Participating in this year’s Hour of Code led to unexpected results. Students participated during our school's “FLEX” time. During FLEX, most students watch a movie or get help from a teacher. Overall 60% of those who did coding in my classroom were young women. I pondered why I saw more young ladies participating. I reflected on how I promoted coding.
I shared the story of a Utah young lady who set a goal to have her app available for download by May of this year. She was successful (though it was launched under her father’s name because of her age.) The story was popular with both young man and women at my school.
Her app is called "Hue App" and is a free download.
I told students how people who learn coding skills find it benefits other jobs.
I mentioned the fun and good pay associated with coding.
Students were surprised when I directed them to Code.org and did not lecture on what they were to do. I explained the variety of coding “games” available and said, “Please select what you wish to do. If you get stuck, you may ask me for help. I, however, am not here to teach you coding. Often the best coders are able to solve problems on their own.” I enjoyed seeing students leading their own learning.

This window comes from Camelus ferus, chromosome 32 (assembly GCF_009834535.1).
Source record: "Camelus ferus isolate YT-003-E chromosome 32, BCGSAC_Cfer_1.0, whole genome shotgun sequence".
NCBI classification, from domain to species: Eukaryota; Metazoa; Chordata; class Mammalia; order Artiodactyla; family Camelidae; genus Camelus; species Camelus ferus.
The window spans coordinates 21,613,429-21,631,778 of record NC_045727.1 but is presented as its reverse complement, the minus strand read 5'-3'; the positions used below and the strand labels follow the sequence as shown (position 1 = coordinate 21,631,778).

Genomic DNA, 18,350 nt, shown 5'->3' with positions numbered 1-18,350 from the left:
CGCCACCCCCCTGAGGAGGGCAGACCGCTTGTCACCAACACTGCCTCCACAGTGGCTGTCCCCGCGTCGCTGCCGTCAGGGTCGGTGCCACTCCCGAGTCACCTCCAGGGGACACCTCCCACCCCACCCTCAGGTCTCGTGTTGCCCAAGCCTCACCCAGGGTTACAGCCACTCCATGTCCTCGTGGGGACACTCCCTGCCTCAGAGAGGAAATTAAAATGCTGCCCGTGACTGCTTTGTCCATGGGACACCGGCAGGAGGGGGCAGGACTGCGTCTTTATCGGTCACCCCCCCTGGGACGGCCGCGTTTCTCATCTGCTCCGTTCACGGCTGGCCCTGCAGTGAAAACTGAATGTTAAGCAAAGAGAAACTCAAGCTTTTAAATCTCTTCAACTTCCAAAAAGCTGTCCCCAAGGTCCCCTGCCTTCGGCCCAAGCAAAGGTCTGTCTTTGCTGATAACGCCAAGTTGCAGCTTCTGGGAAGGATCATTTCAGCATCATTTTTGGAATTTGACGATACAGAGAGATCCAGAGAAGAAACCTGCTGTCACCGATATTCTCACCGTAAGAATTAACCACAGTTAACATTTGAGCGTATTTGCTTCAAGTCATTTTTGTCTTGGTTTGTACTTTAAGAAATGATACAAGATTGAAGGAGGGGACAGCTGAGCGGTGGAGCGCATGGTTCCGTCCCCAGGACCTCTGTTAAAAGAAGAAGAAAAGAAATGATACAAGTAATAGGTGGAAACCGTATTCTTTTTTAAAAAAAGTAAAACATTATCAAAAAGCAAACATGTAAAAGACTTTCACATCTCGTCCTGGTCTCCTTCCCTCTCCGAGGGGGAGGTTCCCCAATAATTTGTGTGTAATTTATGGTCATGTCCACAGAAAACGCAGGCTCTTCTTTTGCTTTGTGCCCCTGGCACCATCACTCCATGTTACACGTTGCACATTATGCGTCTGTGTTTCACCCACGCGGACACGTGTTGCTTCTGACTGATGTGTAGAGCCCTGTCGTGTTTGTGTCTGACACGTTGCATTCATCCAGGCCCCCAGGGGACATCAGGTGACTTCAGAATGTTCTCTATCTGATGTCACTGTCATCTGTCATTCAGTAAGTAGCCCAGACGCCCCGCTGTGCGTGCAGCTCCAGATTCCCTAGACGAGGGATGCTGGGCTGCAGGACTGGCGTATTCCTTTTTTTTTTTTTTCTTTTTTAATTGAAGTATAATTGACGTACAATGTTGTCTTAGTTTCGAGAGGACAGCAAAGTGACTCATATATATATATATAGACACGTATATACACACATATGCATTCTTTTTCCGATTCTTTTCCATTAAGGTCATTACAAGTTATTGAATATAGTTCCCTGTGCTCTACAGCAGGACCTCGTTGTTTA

My middle school plans to add a coding course next year. Our computer science teachers are excited about the new course. Our math teachers learned that being “endorsed to teach math” means they are endorsed to teach this “coding course."
STEM Snack questions: Please respond to these questions in a comment below:
Describe your experiences with Hour of Code? (This might include a photograph.)
How did you or your school promote Hour of Code?
How would you like your school’s classes to change based on this event?
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